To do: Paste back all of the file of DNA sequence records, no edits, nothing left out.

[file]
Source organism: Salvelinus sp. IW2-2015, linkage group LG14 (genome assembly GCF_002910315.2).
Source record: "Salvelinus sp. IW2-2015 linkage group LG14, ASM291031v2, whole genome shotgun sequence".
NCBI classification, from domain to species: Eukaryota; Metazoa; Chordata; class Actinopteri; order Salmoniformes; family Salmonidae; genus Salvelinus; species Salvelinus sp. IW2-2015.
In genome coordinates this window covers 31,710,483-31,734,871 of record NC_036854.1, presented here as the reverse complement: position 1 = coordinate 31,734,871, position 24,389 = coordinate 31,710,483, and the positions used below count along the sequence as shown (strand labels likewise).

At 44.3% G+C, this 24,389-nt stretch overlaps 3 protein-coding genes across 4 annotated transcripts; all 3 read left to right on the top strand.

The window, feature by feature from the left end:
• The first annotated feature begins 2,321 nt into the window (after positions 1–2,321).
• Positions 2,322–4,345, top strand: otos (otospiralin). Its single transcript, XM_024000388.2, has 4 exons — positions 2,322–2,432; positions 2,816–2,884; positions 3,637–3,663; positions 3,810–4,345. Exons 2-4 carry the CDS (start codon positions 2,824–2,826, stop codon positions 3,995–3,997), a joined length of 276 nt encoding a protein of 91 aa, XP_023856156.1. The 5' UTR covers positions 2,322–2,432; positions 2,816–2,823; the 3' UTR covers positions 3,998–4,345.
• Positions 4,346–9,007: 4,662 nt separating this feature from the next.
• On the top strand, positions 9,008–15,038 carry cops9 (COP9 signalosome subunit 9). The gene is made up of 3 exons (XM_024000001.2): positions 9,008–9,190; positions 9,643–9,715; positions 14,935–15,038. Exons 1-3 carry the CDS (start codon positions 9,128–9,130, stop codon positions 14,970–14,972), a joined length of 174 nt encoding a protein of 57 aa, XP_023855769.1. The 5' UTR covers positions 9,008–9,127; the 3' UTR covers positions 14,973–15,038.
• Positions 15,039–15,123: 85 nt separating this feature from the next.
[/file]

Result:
Source organism: Salvelinus sp. IW2-2015, linkage group LG14 (genome assembly GCF_002910315.2).
Source record: "Salvelinus sp. IW2-2015 linkage group LG14, ASM291031v2, whole genome shotgun sequence".
NCBI classification, from domain to species: Eukaryota; Metazoa; Chordata; class Actinopteri; order Salmoniformes; family Salmonidae; genus Salvelinus; species Salvelinus sp. IW2-2015.
In genome coordinates this window covers 31,710,483-31,734,871 of record NC_036854.1, presented here as the reverse complement: position 1 = coordinate 31,734,871, position 24,389 = coordinate 31,710,483, and the positions used below count along the sequence as shown (strand labels likewise).

At 44.3% G+C, this 24,389-nt stretch overlaps 3 protein-coding genes across 4 annotated transcripts; all 3 read left to right on the top strand.

The window, feature by feature from the left end:
• The first annotated feature begins 2,321 nt into the window (after positions 1–2,321).
• Positions 2,322–4,345, top strand: otos (otospiralin). Its single transcript, XM_024000388.2, has 4 exons — positions 2,322–2,432; positions 2,816–2,884; positions 3,637–3,663; positions 3,810–4,345. Exons 2-4 carry the CDS (start codon positions 2,824–2,826, stop codon positions 3,995–3,997), a joined length of 276 nt encoding a protein of 91 aa, XP_023856156.1. The 5' UTR covers positions 2,322–2,432; positions 2,816–2,823; the 3' UTR covers positions 3,998–4,345.
• Positions 4,346–9,007: 4,662 nt separating this feature from the next.
• On the top strand, positions 9,008–15,038 carry cops9 (COP9 signalosome subunit 9). The gene is made up of 3 exons (XM_024000001.2): positions 9,008–9,190; positions 9,643–9,715; positions 14,935–15,038. Exons 1-3 carry the CDS (start codon positions 9,128–9,130, stop codon positions 14,970–14,972), a joined length of 174 nt encoding a protein of 57 aa, XP_023855769.1. The 5' UTR covers positions 9,008–9,127; the 3' UTR covers positions 14,973–15,038.
• Positions 15,039–15,123: 85 nt separating this feature from the next.